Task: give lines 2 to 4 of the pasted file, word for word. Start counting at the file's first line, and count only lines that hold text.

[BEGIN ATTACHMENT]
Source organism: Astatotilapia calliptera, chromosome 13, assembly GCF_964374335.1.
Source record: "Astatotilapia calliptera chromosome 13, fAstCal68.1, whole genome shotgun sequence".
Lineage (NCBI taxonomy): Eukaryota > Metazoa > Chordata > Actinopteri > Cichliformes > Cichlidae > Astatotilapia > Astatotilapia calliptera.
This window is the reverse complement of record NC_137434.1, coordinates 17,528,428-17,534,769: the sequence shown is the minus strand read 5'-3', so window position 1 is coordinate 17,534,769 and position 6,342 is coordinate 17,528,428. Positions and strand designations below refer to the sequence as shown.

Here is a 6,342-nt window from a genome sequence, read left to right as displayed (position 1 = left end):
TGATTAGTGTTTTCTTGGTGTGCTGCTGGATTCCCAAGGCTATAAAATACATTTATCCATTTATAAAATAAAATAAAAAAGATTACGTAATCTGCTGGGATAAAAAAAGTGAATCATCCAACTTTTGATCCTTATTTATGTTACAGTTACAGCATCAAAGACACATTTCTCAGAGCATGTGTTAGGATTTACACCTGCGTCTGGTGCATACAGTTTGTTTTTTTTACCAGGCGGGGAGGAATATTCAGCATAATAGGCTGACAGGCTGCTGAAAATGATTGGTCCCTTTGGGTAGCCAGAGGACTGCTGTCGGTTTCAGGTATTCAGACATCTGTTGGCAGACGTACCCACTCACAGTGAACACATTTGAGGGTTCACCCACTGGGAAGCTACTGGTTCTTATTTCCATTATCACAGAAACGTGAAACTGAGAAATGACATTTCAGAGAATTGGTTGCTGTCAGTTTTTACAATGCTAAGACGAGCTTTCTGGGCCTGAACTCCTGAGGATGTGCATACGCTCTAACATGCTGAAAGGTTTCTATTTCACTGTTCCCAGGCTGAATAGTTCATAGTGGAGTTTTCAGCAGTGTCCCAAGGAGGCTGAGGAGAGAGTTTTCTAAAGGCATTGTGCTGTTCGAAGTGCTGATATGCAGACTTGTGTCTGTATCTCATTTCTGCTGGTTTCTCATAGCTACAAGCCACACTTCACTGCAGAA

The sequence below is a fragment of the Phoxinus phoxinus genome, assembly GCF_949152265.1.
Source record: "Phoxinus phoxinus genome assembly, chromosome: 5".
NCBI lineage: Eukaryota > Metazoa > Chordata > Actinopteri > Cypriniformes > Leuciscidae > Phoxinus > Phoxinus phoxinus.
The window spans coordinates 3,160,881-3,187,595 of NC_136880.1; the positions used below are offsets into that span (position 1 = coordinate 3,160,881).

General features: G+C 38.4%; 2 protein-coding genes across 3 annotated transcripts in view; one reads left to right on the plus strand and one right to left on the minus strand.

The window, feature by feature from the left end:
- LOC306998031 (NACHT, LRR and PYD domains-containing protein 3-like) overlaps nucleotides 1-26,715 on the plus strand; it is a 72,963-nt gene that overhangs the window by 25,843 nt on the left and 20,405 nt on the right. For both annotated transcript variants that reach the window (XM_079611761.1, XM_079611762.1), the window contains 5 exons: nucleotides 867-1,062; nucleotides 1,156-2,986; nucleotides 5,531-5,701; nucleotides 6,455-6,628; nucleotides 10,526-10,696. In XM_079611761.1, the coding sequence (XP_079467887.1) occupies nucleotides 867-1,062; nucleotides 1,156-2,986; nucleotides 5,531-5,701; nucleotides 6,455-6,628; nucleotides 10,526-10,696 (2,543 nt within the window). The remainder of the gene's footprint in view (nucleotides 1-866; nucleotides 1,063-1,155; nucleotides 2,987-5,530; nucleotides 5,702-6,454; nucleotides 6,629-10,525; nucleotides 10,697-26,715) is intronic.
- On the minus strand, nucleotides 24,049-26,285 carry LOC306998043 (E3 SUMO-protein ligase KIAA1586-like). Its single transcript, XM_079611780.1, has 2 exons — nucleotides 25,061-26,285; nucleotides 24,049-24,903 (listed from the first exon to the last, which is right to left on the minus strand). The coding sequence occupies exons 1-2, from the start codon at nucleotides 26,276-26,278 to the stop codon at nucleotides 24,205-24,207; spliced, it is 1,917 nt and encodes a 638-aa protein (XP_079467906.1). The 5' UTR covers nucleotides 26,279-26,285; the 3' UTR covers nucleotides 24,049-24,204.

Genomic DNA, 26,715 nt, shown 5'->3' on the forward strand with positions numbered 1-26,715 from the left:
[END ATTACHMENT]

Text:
Source record: "Astatotilapia calliptera chromosome 13, fAstCal68.1, whole genome shotgun sequence".
Lineage (NCBI taxonomy): Eukaryota > Metazoa > Chordata > Actinopteri > Cichliformes > Cichlidae > Astatotilapia > Astatotilapia calliptera.
This window is the reverse complement of record NC_137434.1, coordinates 17,528,428-17,534,769: the sequence shown is the minus strand read 5'-3', so window position 1 is coordinate 17,534,769 and position 6,342 is coordinate 17,528,428. Positions and strand designations below refer to the sequence as shown.